Mr. Macleod

Some time ago I referred my hon. Friend's question to the Colonial Secretary, who saw no need to make a statement. Naturally, Questions on this important matter could be addressed to him.

Mr. Warbey

Will the Leader of the House clarify the proposed arrangements for the debate on the breakdown of the Brussels negotiations? As this raises the greatest issues that this country has had to face since May, 1940, will the right hon. Gentleman consider, first, having a three-day debate on this question? Secondly, will he so arrange the debate that it can be concluded by a clear-cut Division on the Government's handling of the negotiations and their outcome? As it now appears, it looks as though we shall have to divide—if we are to divide at all—only on the Motion for the Adjournment.

Mr. Macleod

I am sure that in view of the many discussions that we have had on this matter, two days is the appropriate time, as provided for in the announcement that I have made. It is true that, as things are at the moment, there will be a Government Motion for the Adjournment of the House, but, as the hon. Member knows very well, many historic debates and Divisions have taken place precisely on that Motion.

Mr. Stratton Mills

In the new situation following the breakdown of the Brussels talks, in order to prevent a further period of uncertainty—possibly for two months—will my right hon. Friend consider consulting the Chancellor of the Exchequer on the question of bringing forward the date of the Budget?

Mr. Macleod

No, Sir. It is because he was anxious to avoid speculation— and I mean speculation about the date— that my right hon. Friend asked me to make this announcement. I think that it is for the convenience of the House.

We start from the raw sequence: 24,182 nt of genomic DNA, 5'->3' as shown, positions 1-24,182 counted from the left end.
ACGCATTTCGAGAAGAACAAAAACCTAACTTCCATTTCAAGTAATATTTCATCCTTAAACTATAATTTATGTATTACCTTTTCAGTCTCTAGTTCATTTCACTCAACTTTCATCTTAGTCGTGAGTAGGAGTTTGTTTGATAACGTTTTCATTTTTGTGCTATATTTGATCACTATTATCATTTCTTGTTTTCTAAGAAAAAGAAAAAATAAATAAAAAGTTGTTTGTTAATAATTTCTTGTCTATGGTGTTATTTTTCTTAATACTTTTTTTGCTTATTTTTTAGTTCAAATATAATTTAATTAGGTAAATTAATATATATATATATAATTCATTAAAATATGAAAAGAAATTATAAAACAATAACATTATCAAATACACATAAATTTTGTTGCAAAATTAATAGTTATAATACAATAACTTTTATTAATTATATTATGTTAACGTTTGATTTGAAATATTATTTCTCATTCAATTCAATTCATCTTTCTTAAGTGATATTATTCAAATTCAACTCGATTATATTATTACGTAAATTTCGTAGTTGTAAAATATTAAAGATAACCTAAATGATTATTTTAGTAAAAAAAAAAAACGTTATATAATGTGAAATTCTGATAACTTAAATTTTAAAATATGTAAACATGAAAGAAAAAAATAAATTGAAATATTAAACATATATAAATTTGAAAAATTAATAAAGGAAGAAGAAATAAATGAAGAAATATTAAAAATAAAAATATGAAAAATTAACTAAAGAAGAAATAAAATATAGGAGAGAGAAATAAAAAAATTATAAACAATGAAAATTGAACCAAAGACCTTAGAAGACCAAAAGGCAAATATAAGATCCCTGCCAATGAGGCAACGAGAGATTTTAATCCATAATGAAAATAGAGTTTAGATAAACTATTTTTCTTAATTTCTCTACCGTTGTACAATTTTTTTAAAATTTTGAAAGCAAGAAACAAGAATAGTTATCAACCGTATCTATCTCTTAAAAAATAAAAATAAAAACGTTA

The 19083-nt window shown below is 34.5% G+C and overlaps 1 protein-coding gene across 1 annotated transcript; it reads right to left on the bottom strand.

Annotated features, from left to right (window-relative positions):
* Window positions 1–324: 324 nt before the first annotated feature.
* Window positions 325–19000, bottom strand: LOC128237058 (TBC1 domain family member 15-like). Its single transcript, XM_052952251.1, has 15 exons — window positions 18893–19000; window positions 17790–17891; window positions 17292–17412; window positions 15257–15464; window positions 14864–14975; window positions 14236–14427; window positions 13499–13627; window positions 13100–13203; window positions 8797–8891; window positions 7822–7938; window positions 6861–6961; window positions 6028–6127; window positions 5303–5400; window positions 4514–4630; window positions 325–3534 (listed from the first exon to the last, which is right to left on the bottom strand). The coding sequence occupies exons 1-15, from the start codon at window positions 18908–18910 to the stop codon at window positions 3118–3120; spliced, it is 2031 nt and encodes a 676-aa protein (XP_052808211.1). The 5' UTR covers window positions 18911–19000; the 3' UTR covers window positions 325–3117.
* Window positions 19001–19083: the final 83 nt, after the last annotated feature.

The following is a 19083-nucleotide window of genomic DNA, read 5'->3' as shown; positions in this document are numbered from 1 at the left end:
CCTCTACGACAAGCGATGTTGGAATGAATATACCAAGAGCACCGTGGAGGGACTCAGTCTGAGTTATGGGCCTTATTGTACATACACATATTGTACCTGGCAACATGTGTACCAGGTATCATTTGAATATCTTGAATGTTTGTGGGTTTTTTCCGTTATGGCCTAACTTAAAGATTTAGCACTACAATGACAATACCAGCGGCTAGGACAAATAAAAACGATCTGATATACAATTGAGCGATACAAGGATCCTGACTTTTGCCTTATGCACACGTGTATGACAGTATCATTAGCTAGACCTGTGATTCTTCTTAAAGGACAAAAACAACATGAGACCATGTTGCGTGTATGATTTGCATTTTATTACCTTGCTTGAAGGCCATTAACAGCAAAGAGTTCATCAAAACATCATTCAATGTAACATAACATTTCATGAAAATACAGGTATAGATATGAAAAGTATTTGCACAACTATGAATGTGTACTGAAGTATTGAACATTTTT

Mr. Brockway

Is the right hon. Gentleman now in a position to say whether facilities can be granted for the further consideration of the Racial Discrimination and Incitement Bill? Will he give special consideration to the fact that, first, this Bill has had a First Reading on nine occasions, and, secondly, that it is supported by hon. Members of all parties?

Mr. Macleod

I am aware of those facts, and I have no wish to avoid this subject, on which I am at least as interested as the hon. Member. But I have made it clear before that we must keep to this position: the Government intend to make a general statement on these matters to the House as soon as some of the cases on which there may be appeals are finally disposed of.

Mr. Temple

Has my right hon. Friend observed the Motion in the names of 20 of my hon. Friends and myself, referring to relief for ratepayers?

[That this House, approving the Government's policy of expanding the social, public and educational services, in which programme the local authorities have an important role, hut having regard to the fact that the share of the financial burden falling upon all categories of ratepayers is absorbing an ever increasing proportion of the national wealth, urges Her Majesty's Government to assume additional financial responsibility for certain local authority services which are now more national than local in character; and, whilst reaffirming its confidence in the rating system, urges Her Majesty's Government to set up a Central Advisory Rating Committee through which the technical aspects of this system would be kept constantly under review.]